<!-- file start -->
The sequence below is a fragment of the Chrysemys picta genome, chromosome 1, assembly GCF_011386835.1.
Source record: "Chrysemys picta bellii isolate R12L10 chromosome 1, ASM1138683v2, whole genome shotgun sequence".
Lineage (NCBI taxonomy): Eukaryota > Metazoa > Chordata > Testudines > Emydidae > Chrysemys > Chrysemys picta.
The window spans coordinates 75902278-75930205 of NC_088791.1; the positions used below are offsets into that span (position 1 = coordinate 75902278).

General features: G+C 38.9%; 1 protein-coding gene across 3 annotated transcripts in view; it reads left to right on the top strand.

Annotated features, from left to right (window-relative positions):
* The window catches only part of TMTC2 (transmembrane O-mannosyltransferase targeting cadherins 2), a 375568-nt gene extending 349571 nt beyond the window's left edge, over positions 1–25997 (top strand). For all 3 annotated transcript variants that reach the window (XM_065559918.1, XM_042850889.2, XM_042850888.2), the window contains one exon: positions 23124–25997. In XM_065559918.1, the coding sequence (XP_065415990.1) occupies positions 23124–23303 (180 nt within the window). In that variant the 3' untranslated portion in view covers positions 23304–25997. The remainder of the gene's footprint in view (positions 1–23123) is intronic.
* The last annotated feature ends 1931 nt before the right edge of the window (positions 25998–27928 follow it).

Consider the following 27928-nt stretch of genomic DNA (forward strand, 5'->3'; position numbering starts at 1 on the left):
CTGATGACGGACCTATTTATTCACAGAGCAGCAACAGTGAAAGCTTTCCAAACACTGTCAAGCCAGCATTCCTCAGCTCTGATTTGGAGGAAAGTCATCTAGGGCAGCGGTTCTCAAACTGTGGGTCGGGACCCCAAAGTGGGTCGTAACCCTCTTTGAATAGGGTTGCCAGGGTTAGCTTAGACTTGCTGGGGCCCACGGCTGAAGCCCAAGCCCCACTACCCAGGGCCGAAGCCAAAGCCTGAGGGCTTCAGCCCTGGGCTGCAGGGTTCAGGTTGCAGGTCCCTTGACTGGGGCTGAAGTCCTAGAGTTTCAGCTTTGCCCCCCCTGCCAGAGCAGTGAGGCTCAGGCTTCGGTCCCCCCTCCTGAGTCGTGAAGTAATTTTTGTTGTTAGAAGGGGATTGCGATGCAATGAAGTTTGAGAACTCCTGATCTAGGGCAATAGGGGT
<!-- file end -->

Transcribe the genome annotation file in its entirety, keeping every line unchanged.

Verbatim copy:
The sequence below is a fragment of the Chrysemys picta genome, chromosome 1, assembly GCF_011386835.1.
Source record: "Chrysemys picta bellii isolate R12L10 chromosome 1, ASM1138683v2, whole genome shotgun sequence".
Lineage (NCBI taxonomy): Eukaryota > Metazoa > Chordata > Testudines > Emydidae > Chrysemys > Chrysemys picta.
The window spans coordinates 75902278-75930205 of NC_088791.1; the positions used below are offsets into that span (position 1 = coordinate 75902278).

General features: G+C 38.9%; 1 protein-coding gene across 3 annotated transcripts in view; it reads left to right on the top strand.

Annotated features, from left to right (window-relative positions):
* The window catches only part of TMTC2 (transmembrane O-mannosyltransferase targeting cadherins 2), a 375568-nt gene extending 349571 nt beyond the window's left edge, over positions 1–25997 (top strand). For all 3 annotated transcript variants that reach the window (XM_065559918.1, XM_042850889.2, XM_042850888.2), the window contains one exon: positions 23124–25997. In XM_065559918.1, the coding sequence (XP_065415990.1) occupies positions 23124–23303 (180 nt within the window). In that variant the 3' untranslated portion in view covers positions 23304–25997. The remainder of the gene's footprint in view (positions 1–23123) is intronic.
* The last annotated feature ends 1931 nt before the right edge of the window (positions 25998–27928 follow it).

Consider the following 27928-nt stretch of genomic DNA (forward strand, 5'->3'; position numbering starts at 1 on the left):
CTGATGACGGACCTATTTATTCACAGAGCAGCAACAGTGAAAGCTTTCCAAACACTGTCAAGCCAGCATTCCTCAGCTCTGATTTGGAGGAAAGTCATCTAGGGCAGCGGTTCTCAAACTGTGGGTCGGGACCCCAAAGTGGGTCGTAACCCTCTTTGAATAGGGTTGCCAGGGTTAGCTTAGACTTGCTGGGGCCCACGGCTGAAGCCCAAGCCCCACTACCCAGGGCCGAAGCCAAAGCCTGAGGGCTTCAGCCCTGGGCTGCAGGGTTCAGGTTGCAGGTCCCTTGACTGGGGCTGAAGTCCTAGAGTTTCAGCTTTGCCCCCCCTGCCAGAGCAGTGAGGCTCAGGCTTCGGTCCCCCCTCCTGAGTCGTGAAGTAATTTTTGTTGTTAGAAGGGGATTGCGATGCAATGAAGTTTGAGAACTCCTGATCTAGGGCAATAGGGGT